Wunderground 10-day forecast

Wunderground 10-day forecast

So far I’d say it is still too early to tap; not enough daily cycling above and below freezing.  If you want to see what this 10-day forecast should look like in the near perfect world, check out my post It is Tapping Time and That Means Spring! from the 2015 season.

When to Tap Maples to Maximize Sap Collection – Summary

The good news, and it’s all good news, is that it looks like I have about 3 weeks to complete preparations for the 2018 Primal Woods Pure Michigan Maple Syrup season.  With the Sugar House conversion project, and a new evaporator, filter press and canning unit all requiring my attention, every bit of that 3 weeks can be used effectively.

Keep an eye on this space for more information on the preparations being made, particularly in the “new” Primal Woods Sugar House!

All the best, and kind regards,

John

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2 replies
  1. John
    John says:

    So your three main reasons are for not using tubing are completely false, sorry to burst your bubble.
    As a sugar producer for 33 yrs of my 45 on this planet, I have seen firsthand the increased benefits of tubing in a woods.
    First off it still requires people to put up the tubing and maintain the tubing, throughout the season. It also allows more people to be at the sugarhouse producing maple syrup and confections during the season, where if you had to go out and gather containers of sap all day, you would be short handed in the sugarhouse.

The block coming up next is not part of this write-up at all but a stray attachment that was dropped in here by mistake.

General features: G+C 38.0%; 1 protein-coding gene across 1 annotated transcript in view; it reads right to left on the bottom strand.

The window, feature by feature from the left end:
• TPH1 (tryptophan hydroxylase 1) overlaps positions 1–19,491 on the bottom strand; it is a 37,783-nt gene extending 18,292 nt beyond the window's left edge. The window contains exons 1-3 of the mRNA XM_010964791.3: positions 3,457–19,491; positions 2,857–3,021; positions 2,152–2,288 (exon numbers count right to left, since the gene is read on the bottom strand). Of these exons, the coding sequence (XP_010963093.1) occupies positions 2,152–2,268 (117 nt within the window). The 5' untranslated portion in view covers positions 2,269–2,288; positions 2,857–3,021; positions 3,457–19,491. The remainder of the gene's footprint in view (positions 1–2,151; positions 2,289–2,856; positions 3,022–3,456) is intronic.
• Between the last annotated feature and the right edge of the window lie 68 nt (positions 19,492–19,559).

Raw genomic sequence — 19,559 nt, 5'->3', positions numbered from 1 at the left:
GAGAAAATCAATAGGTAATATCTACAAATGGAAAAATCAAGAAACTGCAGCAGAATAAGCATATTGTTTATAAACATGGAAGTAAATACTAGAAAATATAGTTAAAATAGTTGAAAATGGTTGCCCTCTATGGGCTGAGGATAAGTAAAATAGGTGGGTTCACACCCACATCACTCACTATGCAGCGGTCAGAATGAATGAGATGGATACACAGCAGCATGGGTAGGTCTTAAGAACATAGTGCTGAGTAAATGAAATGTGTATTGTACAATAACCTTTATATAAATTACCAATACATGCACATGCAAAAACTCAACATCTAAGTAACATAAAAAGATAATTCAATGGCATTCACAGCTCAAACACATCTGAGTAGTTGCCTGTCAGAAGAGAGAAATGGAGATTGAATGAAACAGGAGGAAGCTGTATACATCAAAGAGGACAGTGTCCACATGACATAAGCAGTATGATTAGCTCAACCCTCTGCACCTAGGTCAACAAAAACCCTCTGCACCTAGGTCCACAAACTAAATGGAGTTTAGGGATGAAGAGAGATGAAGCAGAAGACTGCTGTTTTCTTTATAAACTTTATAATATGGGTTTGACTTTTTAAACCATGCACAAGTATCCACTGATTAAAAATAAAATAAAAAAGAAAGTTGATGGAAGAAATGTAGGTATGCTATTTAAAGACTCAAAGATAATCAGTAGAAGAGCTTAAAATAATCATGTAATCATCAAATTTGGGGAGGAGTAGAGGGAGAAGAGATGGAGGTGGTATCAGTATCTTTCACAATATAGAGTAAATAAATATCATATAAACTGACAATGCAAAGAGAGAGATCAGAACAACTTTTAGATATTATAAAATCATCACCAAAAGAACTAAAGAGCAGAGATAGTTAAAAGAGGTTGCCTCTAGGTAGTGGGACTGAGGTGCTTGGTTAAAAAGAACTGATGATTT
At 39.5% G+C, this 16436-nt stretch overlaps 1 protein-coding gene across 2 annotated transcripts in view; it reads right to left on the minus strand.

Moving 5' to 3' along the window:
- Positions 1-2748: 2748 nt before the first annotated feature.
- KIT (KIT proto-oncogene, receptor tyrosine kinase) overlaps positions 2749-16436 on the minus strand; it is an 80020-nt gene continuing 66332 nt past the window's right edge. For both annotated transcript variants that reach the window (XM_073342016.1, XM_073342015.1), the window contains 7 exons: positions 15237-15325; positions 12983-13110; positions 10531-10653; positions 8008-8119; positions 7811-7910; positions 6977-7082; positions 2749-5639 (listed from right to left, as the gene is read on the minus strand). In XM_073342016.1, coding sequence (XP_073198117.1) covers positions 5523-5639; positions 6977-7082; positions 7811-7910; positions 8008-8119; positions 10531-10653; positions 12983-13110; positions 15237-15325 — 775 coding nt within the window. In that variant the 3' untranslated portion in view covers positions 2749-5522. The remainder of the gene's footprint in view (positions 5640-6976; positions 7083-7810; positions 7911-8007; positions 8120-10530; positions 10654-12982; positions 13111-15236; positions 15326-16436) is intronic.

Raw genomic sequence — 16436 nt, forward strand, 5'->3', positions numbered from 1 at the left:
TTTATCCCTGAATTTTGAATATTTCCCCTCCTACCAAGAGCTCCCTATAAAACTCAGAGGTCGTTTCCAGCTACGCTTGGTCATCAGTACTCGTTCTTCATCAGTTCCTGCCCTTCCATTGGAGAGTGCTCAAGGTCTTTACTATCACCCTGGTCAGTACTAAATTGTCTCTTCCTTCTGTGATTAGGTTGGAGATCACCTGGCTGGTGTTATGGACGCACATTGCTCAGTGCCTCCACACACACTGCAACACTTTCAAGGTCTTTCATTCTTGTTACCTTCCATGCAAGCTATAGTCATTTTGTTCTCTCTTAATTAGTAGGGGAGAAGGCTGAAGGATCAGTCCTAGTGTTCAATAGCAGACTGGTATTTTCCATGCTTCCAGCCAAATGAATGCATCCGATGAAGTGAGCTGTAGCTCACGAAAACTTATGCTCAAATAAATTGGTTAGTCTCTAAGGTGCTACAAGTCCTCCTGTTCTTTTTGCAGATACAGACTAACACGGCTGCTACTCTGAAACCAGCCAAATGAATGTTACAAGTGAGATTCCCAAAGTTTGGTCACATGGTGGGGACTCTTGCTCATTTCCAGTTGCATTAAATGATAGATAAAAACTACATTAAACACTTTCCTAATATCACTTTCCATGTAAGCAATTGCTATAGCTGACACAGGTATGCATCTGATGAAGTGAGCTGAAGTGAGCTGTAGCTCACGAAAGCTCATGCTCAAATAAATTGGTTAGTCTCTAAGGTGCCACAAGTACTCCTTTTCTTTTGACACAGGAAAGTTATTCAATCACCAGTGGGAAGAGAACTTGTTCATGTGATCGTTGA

Second, a well laid out woods will be easy to walk through, and not an eye sore as you say. It also lessens your footprint in a woods. I can go around our woods of 4500 taps to this day and still see the damage a tractor and sled or sapwagon had caused in the woods from 70 yrs ago. The old sugarhouses are gone and rotted away but the damage to the roots and soil is very prevalent today.
    Thirdly the tubing in no way shape or form hi Fred the movement, or health of any large woodland creatures. I have been using tubing in 3 different woods for 33 years, have revamped each woods once in those 33 yrs and the trails and amount of sign in each of those woods is very noticeable still. Have never seen one animal tangled or bound up in any of the wires or tubing, and have chased many a buck around the woods during hunting seasons to still have them elude me and others in the woods.
    I hate to burst your bubble but as far as environmentally friendly and better production in your sugarbush there should be no reason to not be using tubing.

    Reply
    • John Newell
      John Newell says:

      To each his own I suppose. So to your first point, fewer people required in the woods, I get that. Second, we use our woods for a lot that is not sugar making. To me, tubing is an eyesore. Whether it’s firewood, hunting, snowshoeing, or whatever, I don’t want to have look at or worry about a few miles of tubing while I’m doing it. Third, I can put up 300 ft of clothes line and it totally changes the path of white-tailed deer on the property. Sure, they can jump it easily, but they don’t want to. Path of least resistance I suppose. Good point on damage to the landscape; we’re working on that. And good point on moving people to the Sugar House. What’s the lifespan of tubing; how often must it be replaced? Thanks for commenting; I appreciate it.

      Reply